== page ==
Here’s the deal... Whenever you encounter kairos, whether it is in the Old Testament or the New, it is there you will find the deep and eternal love of God.
When God called Jeremiah, Jeremiah argued back. “I’m too young! I wouldn’t know what to say.” God answered, “Who’s asking you? You’ll say what I tell you to say. You’ll say my words. You’ll be my voice.
Most world religions see time and history as cyclical. Our religion is linear. We see history with God at its beginning, with God at its ending and with the incarnation of our God right in the middle of time.
Jeremiah changed his mind, his heart, his message. Jeremiah, the weeping prophet, the purveyor of bad news, made a 180 and gave his people a word of hope. Jeremiah got to tell his people they will be going home.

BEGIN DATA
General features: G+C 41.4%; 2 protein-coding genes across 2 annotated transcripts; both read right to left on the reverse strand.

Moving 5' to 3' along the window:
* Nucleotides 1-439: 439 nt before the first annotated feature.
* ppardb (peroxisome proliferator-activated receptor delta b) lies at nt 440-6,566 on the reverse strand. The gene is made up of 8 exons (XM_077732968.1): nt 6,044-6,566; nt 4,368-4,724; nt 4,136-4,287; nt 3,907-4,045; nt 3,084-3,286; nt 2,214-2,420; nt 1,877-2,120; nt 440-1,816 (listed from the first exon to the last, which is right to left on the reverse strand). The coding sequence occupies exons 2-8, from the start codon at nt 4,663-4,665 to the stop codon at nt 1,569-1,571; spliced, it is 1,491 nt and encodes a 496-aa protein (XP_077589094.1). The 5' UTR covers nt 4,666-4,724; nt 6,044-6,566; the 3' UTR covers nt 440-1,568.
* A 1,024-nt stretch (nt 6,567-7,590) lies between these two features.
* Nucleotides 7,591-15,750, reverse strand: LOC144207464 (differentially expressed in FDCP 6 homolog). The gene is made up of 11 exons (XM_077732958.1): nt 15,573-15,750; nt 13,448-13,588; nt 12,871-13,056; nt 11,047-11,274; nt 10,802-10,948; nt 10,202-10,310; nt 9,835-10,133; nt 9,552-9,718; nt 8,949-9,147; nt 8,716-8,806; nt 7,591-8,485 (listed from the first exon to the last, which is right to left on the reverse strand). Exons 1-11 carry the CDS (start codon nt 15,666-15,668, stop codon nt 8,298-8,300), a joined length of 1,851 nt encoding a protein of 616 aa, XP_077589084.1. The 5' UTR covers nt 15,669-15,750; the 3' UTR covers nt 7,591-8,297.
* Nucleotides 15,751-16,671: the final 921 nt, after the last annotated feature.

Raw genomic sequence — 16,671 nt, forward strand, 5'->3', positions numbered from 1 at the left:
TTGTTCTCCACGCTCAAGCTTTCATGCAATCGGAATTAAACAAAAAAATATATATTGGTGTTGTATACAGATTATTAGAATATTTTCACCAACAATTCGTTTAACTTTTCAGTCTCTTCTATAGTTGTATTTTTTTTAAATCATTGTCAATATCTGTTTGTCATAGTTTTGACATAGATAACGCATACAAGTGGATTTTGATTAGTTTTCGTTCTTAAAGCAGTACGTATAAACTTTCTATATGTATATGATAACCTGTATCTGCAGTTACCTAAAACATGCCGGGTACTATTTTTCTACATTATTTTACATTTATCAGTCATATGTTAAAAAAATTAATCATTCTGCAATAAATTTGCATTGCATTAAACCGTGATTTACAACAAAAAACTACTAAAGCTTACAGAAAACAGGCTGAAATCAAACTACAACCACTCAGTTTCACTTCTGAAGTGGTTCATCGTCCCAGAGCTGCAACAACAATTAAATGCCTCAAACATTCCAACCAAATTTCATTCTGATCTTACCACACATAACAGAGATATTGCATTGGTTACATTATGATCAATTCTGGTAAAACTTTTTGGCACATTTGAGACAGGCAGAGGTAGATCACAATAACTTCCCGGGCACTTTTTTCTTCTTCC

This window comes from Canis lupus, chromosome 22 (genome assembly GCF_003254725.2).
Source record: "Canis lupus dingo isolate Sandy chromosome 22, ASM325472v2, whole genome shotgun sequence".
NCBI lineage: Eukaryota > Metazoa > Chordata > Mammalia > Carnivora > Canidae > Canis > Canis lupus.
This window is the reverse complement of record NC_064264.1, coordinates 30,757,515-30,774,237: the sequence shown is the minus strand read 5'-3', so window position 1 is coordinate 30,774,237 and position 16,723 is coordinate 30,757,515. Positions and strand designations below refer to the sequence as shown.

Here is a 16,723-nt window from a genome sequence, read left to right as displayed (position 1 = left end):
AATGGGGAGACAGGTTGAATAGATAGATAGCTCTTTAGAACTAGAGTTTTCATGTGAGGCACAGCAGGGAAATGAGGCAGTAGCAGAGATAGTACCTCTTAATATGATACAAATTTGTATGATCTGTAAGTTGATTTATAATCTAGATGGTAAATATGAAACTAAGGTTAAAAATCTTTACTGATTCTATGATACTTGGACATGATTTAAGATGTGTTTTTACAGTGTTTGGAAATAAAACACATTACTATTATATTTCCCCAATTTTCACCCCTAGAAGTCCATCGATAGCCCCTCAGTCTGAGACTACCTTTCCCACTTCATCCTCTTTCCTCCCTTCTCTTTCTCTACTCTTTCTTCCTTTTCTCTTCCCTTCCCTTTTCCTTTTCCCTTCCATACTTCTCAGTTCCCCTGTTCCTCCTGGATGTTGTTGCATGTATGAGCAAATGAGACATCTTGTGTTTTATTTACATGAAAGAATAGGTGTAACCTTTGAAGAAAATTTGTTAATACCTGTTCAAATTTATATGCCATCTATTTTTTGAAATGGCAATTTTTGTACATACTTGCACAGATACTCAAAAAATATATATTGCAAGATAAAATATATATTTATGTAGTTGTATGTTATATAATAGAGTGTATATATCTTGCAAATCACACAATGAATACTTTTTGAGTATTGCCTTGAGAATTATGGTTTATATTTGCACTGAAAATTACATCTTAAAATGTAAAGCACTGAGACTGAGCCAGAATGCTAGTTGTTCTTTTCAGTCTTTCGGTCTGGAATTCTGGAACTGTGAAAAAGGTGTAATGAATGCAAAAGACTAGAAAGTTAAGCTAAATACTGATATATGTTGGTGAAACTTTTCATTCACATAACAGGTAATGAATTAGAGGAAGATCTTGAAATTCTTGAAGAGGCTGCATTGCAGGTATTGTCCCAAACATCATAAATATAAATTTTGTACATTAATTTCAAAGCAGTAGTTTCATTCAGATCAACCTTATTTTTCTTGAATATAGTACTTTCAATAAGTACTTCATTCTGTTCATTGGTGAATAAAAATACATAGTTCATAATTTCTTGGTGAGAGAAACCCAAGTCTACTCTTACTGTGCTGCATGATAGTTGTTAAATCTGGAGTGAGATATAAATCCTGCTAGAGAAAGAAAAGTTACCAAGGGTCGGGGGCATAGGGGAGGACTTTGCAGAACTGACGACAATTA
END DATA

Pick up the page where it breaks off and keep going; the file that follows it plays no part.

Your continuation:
There is no such thing as a simple real estate transaction, and I’ve got the documents to prove it. Our story from the prophet Jeremiah reveals that this has always been so.
There are two different kinds of time. One is chronos and refers to linear time, the kind of time you find represented by your watch. But there’s another kind of time in the Bible called kairos¬¬––time of momentous significance.
Whenever something new is introduced we are always skeptical. Jeremiah proclaimed to the people of his time that the Lord would make a new covenant with them. The new covenant would not be like the old one.
This chapter of Jeremiah is different from the rest of the book. Most of Jeremiah foretells judgment and wrath. But Jeremiah also spoke a word of grace to those who had been judged and were repentant.
This scripture is God’s promise that he will save his people. I like stories about God saving his people, because I am one of his people. You are his people too. This scripture gives me hope. It should give you hope, as well.
If anybody ever had to give a minority report, Jeremiah did. God called Jeremiah as a young man to deliver a message to the people of Israel that they did not want to hear. It would be a message about judgment and hope.